A great pun? Or the best way forward?

I remember getting a shiver when my brain spawned this pun, from whatever ooze thoughts come from:

The Canary in the Coal Mind.

I love a good pun, see. And I love a terrible one.

I doubt I’m the first person to come up with this. Maybe I’m about to embarrass myself and it’s the name of some famous song or program or something.

As of this writing, not yet. But who knows.

Whether or not you’ve heard this pun before, you’ve heard the idea.

Your brain doesn’t act randomly. You might wonder if it works well or optimally or consistently, but it’s not random.

Emotions, bad habits and destructive urges might confuse you, bewilder you or frustrate you. It might seem as though they come out of nowhere but if you weren’t here to think those thoughts, no one else would think them for you.

This is foundational stuff in neuroscience – a neuron never fires for no reason. It only ever sparks because of chemistry or electricity.

Neurons scale into networks, and those networks generate thoughts. No spark, no thought.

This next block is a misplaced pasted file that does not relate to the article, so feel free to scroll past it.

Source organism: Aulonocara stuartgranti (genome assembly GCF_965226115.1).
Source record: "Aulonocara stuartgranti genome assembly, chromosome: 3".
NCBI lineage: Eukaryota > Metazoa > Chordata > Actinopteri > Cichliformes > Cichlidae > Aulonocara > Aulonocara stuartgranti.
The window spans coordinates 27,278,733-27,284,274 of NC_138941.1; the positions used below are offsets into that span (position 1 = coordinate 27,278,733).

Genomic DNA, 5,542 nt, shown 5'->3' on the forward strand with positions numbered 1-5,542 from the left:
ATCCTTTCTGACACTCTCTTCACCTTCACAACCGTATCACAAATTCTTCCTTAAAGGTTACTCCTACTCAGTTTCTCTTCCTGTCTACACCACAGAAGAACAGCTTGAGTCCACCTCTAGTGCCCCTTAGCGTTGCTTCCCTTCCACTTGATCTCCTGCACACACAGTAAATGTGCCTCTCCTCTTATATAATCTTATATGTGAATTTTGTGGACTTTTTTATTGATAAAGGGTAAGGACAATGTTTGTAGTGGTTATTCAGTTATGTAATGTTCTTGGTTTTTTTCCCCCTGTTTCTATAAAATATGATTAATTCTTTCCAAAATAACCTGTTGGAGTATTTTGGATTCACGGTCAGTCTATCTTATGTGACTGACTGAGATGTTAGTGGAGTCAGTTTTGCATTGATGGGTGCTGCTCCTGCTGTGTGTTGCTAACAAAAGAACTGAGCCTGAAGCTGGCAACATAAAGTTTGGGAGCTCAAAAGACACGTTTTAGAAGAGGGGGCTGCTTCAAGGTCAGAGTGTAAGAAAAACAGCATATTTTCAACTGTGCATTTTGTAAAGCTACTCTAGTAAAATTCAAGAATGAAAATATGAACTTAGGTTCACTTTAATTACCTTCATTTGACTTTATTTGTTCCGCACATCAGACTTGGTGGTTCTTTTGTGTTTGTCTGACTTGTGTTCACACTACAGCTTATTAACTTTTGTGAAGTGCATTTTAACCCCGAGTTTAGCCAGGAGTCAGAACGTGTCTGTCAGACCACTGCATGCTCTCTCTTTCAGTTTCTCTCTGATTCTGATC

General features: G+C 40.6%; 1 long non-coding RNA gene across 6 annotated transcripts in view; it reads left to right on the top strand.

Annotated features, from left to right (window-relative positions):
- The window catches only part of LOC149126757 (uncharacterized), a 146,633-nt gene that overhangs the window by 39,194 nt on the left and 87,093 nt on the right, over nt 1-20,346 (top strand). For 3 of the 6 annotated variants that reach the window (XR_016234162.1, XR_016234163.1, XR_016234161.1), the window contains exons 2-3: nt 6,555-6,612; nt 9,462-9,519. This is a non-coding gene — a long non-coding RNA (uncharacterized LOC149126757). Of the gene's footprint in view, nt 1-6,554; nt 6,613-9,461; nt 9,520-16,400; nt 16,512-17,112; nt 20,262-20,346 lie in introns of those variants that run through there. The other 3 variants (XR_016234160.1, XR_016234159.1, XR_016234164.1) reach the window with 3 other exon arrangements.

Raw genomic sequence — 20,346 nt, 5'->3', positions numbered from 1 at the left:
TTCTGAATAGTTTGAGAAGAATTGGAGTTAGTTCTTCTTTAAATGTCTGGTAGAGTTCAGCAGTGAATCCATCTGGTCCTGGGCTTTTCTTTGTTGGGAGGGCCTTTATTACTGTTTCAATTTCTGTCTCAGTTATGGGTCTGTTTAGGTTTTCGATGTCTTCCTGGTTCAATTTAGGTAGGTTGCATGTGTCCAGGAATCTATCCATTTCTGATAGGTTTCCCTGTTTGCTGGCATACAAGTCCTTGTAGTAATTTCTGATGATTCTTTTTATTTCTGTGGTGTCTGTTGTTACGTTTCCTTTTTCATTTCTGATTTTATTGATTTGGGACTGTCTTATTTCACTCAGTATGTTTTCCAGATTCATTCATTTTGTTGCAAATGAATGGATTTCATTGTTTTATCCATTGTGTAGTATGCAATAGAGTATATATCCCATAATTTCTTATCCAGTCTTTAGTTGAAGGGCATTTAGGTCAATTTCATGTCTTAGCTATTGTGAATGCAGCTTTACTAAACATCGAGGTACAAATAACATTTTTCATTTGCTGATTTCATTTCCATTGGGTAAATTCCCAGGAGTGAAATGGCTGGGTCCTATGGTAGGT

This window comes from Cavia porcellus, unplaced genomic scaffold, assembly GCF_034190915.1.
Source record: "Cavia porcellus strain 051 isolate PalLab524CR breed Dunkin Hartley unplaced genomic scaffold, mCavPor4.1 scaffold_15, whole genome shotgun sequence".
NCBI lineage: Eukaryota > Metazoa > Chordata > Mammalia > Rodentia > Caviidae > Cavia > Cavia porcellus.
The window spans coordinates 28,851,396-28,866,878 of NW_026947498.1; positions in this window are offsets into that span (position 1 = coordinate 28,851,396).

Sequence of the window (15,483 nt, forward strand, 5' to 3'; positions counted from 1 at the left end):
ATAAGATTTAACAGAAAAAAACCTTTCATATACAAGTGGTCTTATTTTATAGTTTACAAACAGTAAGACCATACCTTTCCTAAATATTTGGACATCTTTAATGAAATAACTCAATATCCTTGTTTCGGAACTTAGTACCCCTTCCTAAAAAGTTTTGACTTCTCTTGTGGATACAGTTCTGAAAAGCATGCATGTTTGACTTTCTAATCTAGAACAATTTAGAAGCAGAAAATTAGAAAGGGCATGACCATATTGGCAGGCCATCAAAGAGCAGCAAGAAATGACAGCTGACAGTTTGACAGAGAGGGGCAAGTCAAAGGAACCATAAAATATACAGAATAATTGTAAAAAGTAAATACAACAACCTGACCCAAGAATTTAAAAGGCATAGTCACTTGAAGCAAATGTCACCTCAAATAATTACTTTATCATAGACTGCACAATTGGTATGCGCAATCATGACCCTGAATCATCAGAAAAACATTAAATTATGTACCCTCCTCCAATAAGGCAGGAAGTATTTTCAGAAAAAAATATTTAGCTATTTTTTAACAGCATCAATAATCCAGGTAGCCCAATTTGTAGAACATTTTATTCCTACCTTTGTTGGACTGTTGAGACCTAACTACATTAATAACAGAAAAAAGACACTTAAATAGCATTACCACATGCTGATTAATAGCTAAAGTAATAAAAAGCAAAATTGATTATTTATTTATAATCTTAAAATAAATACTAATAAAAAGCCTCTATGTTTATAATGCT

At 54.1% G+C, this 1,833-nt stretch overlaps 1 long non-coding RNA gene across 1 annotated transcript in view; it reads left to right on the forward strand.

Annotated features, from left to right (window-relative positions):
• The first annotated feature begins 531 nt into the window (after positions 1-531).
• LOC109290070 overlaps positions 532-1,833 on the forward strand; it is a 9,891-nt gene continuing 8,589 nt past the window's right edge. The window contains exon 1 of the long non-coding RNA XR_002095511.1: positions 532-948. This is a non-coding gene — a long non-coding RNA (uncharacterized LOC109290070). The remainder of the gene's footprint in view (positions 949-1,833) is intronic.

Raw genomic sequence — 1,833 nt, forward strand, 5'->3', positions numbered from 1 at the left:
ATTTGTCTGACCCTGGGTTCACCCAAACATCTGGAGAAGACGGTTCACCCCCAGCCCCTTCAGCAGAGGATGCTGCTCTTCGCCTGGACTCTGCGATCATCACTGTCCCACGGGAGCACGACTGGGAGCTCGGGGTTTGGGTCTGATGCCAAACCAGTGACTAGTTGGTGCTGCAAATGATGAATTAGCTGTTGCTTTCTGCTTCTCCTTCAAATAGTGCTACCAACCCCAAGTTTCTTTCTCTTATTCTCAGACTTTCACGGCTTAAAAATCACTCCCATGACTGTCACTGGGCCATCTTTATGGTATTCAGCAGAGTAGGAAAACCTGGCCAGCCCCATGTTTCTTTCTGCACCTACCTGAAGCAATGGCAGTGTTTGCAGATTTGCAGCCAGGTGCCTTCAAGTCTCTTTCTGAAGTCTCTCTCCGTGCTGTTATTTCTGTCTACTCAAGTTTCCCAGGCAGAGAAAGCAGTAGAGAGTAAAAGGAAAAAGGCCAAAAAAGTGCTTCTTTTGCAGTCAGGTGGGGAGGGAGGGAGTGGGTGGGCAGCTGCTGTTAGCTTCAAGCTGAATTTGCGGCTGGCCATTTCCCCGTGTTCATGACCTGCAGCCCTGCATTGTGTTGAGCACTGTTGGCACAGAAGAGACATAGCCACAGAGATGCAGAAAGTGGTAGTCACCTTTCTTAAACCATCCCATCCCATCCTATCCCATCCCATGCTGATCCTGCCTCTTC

Which means there’s always a reason behind every flash of anger, every misplaced feeling of frustration, every thought that lies to you, every urge for just one more glass of wine, cigarette, donut…

And that’s great news! If there’s a reason – no matter how misguided – you can do something about it. You can’t reason with random.

The only question remains: what kind of reasons?

Do you crave that donut because your ancestors grew up, lived and died in a world where calories were scarce, precious and fleeting?

Well… yeah.

But if that were the full story, you’d have been feeling those cravings all the time. Why do they come and go? Even factoring in hunger, blood sugar, fatigue and whatnot, sometimes the craving is there and sometimes it isn’t.

That’d be a curious thing, if it weren’t so mundane. Of course thoughts, urges and emotions come and go! Anyone who’s lived as a human for a day knows that.


… then… what?

Where do these thoughts come from and where do they go when you don’t think them?

Any answer is going to be incomplete – an oversimplification.

But, hey, we do better than “see food… feel hungry…”

If you’re curious about where your urges and impulses come from – and if you’re not, you must have no interest in self-development – check the upcoming Phronesis Accelerator issue.

So many of your problems aren’t problems – they’re warnings.

Learn what they’re warning you of… and what to do about it:


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